In fifteen years I personally have yet to hear the terms “warranty” or “service call” in this market because it’s just not the same. But make no mistake, as uncomfortable as it may be to say aloud, customer service is more important now than ever and it’s constantly happening; the industry is, after all, considered to be a financial “service”.

As it turns out, that service is primarily information-based — it’s driven by data and takes the form of reports and analysis that drive decisions, and then end up again in investor-facing reports and analysis.

The foundational elements of a private capital markets CRM must be built such that they accommodate this data (like we discussed above), but so too that it can accommodate additional supporting data that investors (customers!) need in the context of service.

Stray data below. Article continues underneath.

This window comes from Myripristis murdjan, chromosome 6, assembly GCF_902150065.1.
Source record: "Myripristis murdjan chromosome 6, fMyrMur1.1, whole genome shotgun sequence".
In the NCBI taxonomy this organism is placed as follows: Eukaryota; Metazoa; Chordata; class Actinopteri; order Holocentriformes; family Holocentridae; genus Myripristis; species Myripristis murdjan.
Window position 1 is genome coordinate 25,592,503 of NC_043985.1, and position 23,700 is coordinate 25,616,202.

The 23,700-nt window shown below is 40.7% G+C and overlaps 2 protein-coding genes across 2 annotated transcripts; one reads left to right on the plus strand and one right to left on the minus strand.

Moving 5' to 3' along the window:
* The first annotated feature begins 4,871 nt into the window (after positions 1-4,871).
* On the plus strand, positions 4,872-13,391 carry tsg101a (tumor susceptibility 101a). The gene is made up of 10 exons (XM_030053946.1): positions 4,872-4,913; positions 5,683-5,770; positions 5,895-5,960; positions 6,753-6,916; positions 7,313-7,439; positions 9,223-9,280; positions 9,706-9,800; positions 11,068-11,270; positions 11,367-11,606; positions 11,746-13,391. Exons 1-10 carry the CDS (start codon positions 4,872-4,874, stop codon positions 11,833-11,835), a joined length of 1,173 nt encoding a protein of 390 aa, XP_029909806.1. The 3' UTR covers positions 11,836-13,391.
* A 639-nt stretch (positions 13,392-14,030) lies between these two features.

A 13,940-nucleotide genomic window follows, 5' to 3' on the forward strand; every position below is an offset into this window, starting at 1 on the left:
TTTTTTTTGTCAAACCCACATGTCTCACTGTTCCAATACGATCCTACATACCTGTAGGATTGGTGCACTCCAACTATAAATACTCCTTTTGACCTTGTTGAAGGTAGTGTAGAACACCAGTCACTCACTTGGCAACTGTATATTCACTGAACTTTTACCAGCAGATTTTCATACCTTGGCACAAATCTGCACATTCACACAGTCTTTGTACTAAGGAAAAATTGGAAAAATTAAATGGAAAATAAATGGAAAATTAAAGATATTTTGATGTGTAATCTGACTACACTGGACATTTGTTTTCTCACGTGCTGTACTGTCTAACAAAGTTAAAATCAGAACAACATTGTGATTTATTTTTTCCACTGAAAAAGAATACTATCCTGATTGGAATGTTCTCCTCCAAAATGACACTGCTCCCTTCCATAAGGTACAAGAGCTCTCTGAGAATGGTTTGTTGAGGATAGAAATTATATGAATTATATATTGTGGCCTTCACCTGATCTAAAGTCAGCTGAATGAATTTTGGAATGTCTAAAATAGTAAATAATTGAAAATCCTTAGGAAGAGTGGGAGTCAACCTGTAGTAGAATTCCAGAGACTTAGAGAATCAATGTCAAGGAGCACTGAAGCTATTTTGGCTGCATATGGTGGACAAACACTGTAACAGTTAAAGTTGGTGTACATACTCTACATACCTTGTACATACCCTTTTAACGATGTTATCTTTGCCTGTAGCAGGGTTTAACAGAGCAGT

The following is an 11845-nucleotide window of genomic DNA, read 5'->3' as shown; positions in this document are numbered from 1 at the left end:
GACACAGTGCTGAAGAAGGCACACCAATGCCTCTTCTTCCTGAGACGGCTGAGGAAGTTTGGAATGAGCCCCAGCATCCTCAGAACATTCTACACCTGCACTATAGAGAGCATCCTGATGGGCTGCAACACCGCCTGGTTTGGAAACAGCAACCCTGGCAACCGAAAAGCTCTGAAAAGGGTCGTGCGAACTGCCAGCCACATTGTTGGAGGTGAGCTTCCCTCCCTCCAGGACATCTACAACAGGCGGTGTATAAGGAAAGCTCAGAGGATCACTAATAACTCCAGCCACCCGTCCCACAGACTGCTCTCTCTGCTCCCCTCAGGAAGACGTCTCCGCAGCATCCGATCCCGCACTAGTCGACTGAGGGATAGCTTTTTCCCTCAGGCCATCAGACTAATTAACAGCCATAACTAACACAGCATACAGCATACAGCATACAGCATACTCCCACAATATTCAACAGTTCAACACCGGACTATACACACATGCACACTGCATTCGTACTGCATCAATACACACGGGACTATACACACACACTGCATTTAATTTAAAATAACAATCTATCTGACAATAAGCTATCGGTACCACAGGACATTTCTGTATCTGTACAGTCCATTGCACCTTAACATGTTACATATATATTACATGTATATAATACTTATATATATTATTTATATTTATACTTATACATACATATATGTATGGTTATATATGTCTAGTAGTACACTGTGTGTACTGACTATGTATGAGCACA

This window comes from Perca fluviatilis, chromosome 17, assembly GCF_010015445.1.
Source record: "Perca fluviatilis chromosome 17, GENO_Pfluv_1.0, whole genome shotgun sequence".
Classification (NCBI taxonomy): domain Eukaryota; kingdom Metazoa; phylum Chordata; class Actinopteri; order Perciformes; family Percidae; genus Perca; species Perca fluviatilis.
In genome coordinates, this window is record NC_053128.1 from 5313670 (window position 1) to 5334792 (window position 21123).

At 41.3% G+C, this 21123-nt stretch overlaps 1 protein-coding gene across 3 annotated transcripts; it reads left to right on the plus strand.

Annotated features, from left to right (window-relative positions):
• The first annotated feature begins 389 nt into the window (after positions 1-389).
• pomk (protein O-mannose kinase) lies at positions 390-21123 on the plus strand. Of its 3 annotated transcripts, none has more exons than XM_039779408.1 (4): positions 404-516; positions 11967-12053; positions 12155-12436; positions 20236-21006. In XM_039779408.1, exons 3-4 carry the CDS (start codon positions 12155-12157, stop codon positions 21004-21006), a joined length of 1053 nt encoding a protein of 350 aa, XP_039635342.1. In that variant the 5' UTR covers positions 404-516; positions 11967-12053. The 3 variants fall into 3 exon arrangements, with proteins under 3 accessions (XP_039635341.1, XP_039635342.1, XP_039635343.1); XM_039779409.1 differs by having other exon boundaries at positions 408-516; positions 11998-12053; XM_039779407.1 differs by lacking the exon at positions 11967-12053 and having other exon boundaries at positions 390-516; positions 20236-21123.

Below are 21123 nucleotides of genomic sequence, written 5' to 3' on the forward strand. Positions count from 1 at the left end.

Oftentimes this supporting data — financial metrics and time-based values, for example — is believed not to meet the traditional definition of CRM and the natural thought is “well, better do this in Excel!”.

While I happen to believe Excel is still the greatest software application ever built, its introduction to this value chain we’ve discussed herein actually creates the problem many firms suffer from: key data needed to provide customer service (again: effectively the entirety of a firm’s reports and analysis) is now in disparate systems and detached.

Both of those dynamics are important and distinct: not only is this supplemental data disparate, but when brought together there is no logical association that can be made between the two data sets.